A Brief History of St. Francis de Sales – The Great Dome of West Philadelphia (Part II)

St. Francis de Sales Philadelphia 1.14.1963

St. Francis de Sales Roman Catholic Church, January 14, 1963.

St. Francis de Sales was formally dedicated and kids bounce house opened for worship on November 12, 1911. Originally consisting of about 600 families, the parish swelled to 1,500 by the mid-1920s. Pastor Michael Crane’s power and influence grew so great in the Philadelphia archdiocese that in the early 1920s Pope Benedict XV elevated him monsignor to auxiliary bishop, or assistant to the Cardinal, which made his church into a cathedral (Latin for “throne of the bishop”). He died at the St. Francis de Sales rectory in 1928, but his chair remains in the sanctuary to this day. In the ensuing decades, St. Francis de Sales served not just the neighborhood, but also the students of the nearby universities such as the University of Pennsylvania, Drexel University, and the University of the Sciences.

Dagit, who lived only a few blocks away from his masterpiece, was the founder of an architectural dynasty. His sons continued designing churches under the moniker of Henry Dagit & Sons, and his grandson Charles Dagit Jr. studied at the University of Pennsylvania under Louis Kahn before starting his own successful firm of Dagit-Saylor. Shortly before his death in 1929, the Dagit patriarch designed another West Philadelphia church, the Church of the Transfiguration at 55th Street and Cedar Avenue, also inspired by the Byzantine style. “Aided by a large corps of draughtsman, artists, and engineers in his office,” the firm’s brochure stated, “no detail has been slighted, and the entire work has been pushed with a promptness that has delighted both pastor and congregation, who take great pleasure in saying, ‘Well done!'” Membership in St. Francis de Sales parish became a Dagit family tradition: generations of the architect’s descendants were baptized and married under its honey-hued tiled dome.

The dome of St. Francis de Sales. Photograph by Steven Ujifusa.

The dome of St. Francis de Sales. Photograph by Steven Ujifusa.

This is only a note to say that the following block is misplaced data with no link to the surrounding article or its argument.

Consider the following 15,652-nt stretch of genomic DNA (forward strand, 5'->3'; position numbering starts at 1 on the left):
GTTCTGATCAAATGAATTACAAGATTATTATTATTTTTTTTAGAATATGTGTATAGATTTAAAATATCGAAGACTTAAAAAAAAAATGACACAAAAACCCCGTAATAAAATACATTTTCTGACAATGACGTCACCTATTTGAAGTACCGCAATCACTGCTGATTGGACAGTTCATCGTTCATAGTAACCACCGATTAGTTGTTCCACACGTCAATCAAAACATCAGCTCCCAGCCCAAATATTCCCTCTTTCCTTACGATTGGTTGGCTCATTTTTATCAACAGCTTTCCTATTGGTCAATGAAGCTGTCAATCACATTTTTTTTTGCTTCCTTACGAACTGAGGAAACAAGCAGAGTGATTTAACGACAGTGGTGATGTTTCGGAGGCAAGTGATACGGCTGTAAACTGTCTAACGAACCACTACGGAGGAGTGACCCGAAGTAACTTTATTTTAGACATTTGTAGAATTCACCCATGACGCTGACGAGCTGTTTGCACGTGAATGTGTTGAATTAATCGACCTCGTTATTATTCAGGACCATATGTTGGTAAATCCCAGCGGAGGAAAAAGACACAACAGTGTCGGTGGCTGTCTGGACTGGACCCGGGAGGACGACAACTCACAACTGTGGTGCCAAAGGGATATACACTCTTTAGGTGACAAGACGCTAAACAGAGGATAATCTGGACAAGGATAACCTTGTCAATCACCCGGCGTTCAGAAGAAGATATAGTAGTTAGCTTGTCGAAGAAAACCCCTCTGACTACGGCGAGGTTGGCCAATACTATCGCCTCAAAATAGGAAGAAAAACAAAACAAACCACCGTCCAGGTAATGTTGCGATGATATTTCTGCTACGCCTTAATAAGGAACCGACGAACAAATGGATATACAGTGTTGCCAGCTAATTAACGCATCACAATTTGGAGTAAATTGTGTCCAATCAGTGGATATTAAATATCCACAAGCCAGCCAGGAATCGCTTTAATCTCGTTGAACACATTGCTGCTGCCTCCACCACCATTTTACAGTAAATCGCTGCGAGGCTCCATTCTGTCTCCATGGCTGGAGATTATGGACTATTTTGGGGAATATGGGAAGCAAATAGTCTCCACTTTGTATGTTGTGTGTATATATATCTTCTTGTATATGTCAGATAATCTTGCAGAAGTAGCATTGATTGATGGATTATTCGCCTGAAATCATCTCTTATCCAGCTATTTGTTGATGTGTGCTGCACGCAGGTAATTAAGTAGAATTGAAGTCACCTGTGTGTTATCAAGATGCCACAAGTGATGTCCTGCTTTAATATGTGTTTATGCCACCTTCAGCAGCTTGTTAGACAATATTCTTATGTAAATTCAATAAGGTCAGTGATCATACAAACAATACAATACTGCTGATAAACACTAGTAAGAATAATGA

Yet like so many other grand liturgical structures in urban areas, by the second half of the twentieth century it began to suffer from years of deferred maintenance, especially as the congregation shrank in the 1970s and 80s. The grand dome leaked almost as soon as the building was consecrated, and the dripping water caused salt to leach out of the sanctuary walls. In more recent years, vandals spray-painted the facade with graffiti, including the statue of St. Francis de Sales, which was taken down and lent to another parish for safekeeping. In the late sixties spirit of Vatican II, the parish commissioned postmodern architects Robert Venturi and Denise Scott Brown to design a modern Plexiglas altar and neon lighting system. The outcry among the congregation was so great that it was taken down within a few years. The architects were furious. “It was like watching your child die and not being anything to do about it,” steamed Scott Brown. The original gilt-and-marble main altar donated by James Cooney was restored to its former grandeur, and is still in use today.

A decade ago, the parish faced a true emergency: the facade had pulled eight inches away from the main structure of the church. Without any intervention, the front of the church was in imminent danger of collapsing onto Springfield Avenue, taking the two towers with it. To fund these emergency repairs, the Archdiocese made the tough decision to close another West Philadelphia parish: the Most Blessed Sacrament at 56th and Chester Avenue. According to Michael Nevadomski, sacristan at St. Francis de Sales, the sale of MBS and its attached school (once advertised as the largest Roman Catholic school in the world) raised $1.2 million, much of which went to pay for the urgent restoration needs of St. Francis de Sales. Workers erected scaffolding in front of the facade and meticulously removed and replaced each of the stones. The bas-relief of the Virgin Mary above the west doors is still undergoing restoration and sits under protective wraps.

South doors of St. Francis de Sales. Photograph by Steven Ujifusa.

South doors of St. Francis de Sales. Photograph by Steven Ujifusa.

Today, although it has only has about 500 registered parishioners, St. Francis de Sales reflects the diversity of its West Philadelphia neighborhood. There are masses in Vietnamese and Spanish, as well as traditional and “charismatic” services. Its parochial school is one of the best and most affordable educational options in the Cedar Park area.  Restoration of St. Francis de Sales continues “on a shoestring budget” notes Nevadomski, but the most serious structural repairs are over, ensuring that the gold-and-pearl Byzantine dome will gleam over the rooftops of West Philadelphia for decades to come.

Sources:

Ron Avery, “Their Tradition Is Built to Last Dagits: A Family of Architecture,” The Philadelphia Daily News, October 30, 1995. http://articles.philly.com/1995-10-30/news/25693182_1_philadelphia-architects-catholic-church-sons

1890-2015, St. Francis de Sales Parish, United by the Most Blessed Sacrament, pp.10, 12, 14, collection of St. Francis de Sales Parish, courtesy of Michael Nevadomski.

Henry D. Dagit, Architect, collection of Paul H. Rogers, p.43.

Interview of Michael Nevadomski, Sacristan, St. Francis de Sales Church, September 6, 2016.

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